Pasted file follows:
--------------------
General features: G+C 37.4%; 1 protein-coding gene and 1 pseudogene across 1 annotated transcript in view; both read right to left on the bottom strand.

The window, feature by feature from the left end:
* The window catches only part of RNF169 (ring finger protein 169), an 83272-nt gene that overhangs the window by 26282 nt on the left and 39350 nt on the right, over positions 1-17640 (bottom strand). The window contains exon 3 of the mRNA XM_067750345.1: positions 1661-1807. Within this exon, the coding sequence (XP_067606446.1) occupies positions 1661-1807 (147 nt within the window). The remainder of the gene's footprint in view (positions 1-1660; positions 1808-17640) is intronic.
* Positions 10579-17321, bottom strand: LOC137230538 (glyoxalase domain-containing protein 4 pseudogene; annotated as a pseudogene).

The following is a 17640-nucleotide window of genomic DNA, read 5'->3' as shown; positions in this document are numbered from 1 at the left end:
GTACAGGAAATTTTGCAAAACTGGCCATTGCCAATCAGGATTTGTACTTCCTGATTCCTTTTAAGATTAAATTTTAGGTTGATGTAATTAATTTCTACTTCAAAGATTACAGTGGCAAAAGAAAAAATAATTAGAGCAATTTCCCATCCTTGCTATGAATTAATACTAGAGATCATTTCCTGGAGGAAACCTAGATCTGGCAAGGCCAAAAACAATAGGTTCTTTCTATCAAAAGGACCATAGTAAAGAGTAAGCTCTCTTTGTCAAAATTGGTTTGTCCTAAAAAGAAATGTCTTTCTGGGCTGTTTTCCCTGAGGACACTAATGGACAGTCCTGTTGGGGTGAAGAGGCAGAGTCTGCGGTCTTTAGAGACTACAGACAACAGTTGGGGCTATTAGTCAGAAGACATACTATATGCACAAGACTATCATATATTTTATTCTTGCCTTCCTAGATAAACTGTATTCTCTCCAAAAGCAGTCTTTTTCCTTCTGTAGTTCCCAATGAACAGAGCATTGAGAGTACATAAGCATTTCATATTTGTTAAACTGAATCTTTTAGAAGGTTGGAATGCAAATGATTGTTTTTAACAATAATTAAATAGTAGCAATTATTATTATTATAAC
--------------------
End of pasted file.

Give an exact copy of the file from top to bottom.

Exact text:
General features: G+C 37.4%; 1 protein-coding gene and 1 pseudogene across 1 annotated transcript in view; both read right to left on the bottom strand.

The window, feature by feature from the left end:
* The window catches only part of RNF169 (ring finger protein 169), an 83272-nt gene that overhangs the window by 26282 nt on the left and 39350 nt on the right, over positions 1-17640 (bottom strand). The window contains exon 3 of the mRNA XM_067750345.1: positions 1661-1807. Within this exon, the coding sequence (XP_067606446.1) occupies positions 1661-1807 (147 nt within the window). The remainder of the gene's footprint in view (positions 1-1660; positions 1808-17640) is intronic.
* Positions 10579-17321, bottom strand: LOC137230538 (glyoxalase domain-containing protein 4 pseudogene; annotated as a pseudogene).

The following is a 17640-nucleotide window of genomic DNA, read 5'->3' as shown; positions in this document are numbered from 1 at the left end:
GTACAGGAAATTTTGCAAAACTGGCCATTGCCAATCAGGATTTGTACTTCCTGATTCCTTTTAAGATTAAATTTTAGGTTGATGTAATTAATTTCTACTTCAAAGATTACAGTGGCAAAAGAAAAAATAATTAGAGCAATTTCCCATCCTTGCTATGAATTAATACTAGAGATCATTTCCTGGAGGAAACCTAGATCTGGCAAGGCCAAAAACAATAGGTTCTTTCTATCAAAAGGACCATAGTAAAGAGTAAGCTCTCTTTGTCAAAATTGGTTTGTCCTAAAAAGAAATGTCTTTCTGGGCTGTTTTCCCTGAGGACACTAATGGACAGTCCTGTTGGGGTGAAGAGGCAGAGTCTGCGGTCTTTAGAGACTACAGACAACAGTTGGGGCTATTAGTCAGAAGACATACTATATGCACAAGACTATCATATATTTTATTCTTGCCTTCCTAGATAAACTGTATTCTCTCCAAAAGCAGTCTTTTTCCTTCTGTAGTTCCCAATGAACAGAGCATTGAGAGTACATAAGCATTTCATATTTGTTAAACTGAATCTTTTAGAAGGTTGGAATGCAAATGATTGTTTTTAACAATAATTAAATAGTAGCAATTATTATTATTATAAC